Lighting the way to darker skies

Dr Joseph Caruana

As the sun sets and the sky darkens, a black velvety curtain adorned with flecks of twinkling lights is drawn across the heavens, and a milky white band of fuzzy glow stretches majestically overhead. Unfortunately, this experience is nowadays denied to us thanks to artificial lighting. The sky is often left awash in a cold, jarring glow, making Malta one of only five countries whose citizens are denied the possibility of observing the Milky Way from their home.

A few select coastal sites remain where we can see the Milky Way. But even those are under continuous threat. In 2002 the Malta Environment and Planning Authority designated a number of sites in Gozo and Comino as Dark Sky Heritage Areas, stating that ‘reflective signs shall be employed to guide driving at night, whilst the installation of lighting which is not related to aerial or maritime navigation, shall be strongly discouraged.’ Since then, light pollution has still been increasing and is seriously impinging upon these areas.

To some, the ability to appreciate and study the night sky might be less of a priority, but light pollution affects our lives in many more ways. Our night-time environment is fast becoming a vista of blindingly cold light, and we need to act now to reverse this. Badly designed lighting can result in glare, which is especially dangerous while driving. Light trespassing into people’s homes creates a myriad of problems, ranging from mild discomfort to serious sleep disruption. Studies have linked bright LED lighting with adverse health effects, as it can interfere with our circadian (daily) rhythm. Light pollution also disturbs wildlife. For example, conserving colonies of birds that make their home at the cliffs of Dwejra, like Scopoli’s Shearwater and Yelkouan Shearwater, depends heavily on our efforts to curb light pollution.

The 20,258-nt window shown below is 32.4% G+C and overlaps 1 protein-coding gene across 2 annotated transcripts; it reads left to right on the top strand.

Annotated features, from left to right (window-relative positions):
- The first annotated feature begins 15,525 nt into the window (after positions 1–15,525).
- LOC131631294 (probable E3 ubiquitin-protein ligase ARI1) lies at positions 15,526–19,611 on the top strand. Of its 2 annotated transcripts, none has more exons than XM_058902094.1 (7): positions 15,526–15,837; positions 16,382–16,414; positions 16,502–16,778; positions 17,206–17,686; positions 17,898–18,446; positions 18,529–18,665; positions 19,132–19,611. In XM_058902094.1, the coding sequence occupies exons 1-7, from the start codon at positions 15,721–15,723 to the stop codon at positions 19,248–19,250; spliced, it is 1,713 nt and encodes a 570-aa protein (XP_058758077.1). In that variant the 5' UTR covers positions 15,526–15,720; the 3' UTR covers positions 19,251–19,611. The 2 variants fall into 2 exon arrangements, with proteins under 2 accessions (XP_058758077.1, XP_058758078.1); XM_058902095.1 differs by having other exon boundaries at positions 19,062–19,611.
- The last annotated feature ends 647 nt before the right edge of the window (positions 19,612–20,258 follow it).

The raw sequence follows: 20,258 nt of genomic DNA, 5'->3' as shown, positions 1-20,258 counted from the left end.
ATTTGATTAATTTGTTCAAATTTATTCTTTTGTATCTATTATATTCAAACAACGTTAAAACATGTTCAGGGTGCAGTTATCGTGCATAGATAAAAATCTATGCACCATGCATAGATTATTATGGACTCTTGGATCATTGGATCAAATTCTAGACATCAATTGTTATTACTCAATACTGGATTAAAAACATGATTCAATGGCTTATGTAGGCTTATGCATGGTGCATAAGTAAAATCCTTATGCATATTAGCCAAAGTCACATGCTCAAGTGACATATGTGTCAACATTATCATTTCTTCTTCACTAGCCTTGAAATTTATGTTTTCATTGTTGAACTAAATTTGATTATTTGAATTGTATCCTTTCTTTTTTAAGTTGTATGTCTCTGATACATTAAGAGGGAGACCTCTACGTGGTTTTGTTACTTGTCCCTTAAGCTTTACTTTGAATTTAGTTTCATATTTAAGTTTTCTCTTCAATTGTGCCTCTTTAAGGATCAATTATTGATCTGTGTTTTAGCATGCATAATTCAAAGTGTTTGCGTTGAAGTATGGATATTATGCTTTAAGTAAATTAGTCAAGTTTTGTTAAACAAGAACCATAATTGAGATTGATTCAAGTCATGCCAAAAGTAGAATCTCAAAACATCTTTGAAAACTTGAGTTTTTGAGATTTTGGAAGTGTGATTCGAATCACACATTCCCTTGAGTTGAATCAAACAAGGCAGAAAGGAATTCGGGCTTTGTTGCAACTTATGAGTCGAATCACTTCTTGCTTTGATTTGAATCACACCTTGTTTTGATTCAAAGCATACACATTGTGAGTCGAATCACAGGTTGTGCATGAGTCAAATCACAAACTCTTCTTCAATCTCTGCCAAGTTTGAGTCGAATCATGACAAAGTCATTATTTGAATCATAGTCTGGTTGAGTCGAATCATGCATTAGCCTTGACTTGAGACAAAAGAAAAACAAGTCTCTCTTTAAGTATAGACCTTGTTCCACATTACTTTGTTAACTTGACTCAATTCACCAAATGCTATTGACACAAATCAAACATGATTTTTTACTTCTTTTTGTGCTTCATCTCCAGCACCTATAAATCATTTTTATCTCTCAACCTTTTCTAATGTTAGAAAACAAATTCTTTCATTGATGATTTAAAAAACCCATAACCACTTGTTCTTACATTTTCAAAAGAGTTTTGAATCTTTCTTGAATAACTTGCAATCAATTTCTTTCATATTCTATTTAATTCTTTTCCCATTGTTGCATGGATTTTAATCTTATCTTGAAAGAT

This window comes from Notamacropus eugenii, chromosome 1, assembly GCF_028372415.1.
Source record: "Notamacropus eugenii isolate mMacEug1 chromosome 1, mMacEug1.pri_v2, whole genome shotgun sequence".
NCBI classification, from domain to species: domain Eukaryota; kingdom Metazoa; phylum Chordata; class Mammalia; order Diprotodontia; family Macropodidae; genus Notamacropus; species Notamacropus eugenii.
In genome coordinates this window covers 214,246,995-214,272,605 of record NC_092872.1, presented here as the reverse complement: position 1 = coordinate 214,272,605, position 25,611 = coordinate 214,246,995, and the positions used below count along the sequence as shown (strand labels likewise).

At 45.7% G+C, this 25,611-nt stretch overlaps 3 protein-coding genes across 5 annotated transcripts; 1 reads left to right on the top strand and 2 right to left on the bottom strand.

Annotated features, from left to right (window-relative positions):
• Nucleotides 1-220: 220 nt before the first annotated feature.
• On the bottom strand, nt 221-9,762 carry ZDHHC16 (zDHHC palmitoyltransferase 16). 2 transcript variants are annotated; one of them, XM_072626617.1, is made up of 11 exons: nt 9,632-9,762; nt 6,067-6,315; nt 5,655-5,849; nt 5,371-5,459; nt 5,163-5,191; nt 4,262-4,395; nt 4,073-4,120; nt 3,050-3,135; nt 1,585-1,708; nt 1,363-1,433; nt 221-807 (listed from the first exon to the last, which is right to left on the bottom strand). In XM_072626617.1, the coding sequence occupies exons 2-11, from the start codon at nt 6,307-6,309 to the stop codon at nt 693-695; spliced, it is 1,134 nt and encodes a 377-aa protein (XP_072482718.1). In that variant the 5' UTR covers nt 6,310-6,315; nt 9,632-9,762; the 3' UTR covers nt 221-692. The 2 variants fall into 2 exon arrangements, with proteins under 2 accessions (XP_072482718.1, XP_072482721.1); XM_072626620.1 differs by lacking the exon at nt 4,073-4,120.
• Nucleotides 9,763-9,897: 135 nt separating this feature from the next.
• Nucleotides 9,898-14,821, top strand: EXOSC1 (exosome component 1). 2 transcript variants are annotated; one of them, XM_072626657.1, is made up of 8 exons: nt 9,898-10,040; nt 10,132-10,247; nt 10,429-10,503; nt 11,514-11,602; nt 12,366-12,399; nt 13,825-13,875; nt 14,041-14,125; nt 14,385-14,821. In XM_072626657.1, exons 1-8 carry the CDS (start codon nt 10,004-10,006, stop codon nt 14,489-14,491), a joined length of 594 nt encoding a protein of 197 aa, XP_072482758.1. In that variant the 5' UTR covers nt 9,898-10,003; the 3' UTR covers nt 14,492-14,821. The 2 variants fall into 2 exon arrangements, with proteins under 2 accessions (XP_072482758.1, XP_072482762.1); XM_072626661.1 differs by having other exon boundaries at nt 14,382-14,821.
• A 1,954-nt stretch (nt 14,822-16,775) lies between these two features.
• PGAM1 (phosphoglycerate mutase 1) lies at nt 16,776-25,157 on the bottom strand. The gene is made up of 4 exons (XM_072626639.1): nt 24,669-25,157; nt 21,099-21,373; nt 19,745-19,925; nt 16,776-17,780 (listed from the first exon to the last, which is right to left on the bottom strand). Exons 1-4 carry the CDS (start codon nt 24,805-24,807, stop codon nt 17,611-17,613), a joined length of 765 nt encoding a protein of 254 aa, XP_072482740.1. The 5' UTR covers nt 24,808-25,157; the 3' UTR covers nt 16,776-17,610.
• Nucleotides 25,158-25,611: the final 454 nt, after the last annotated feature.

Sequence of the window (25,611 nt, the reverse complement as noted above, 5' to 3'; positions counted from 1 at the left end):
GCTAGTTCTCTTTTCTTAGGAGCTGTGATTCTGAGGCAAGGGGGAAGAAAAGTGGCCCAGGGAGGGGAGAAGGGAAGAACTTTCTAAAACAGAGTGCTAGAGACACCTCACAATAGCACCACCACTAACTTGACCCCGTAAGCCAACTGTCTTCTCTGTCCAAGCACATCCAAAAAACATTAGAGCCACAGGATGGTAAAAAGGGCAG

The solution is not as drastic as switching off all our lights, but adopting full cutoff lighting in streets to illuminate the ground without spilling light everywhere else.

Luckily, light pollution is a reversible problem. Authorities can choose to bring about positive change, sometimes requiring little effort. Do we really need our public monuments, churches, building facades, and playing fields to be illuminated all night long, oftentimes with skyward-pointing floodlighting? When planning new lights for a road or a public space, should we not consider the impact the proposed lighting will have on the surrounding community and environment?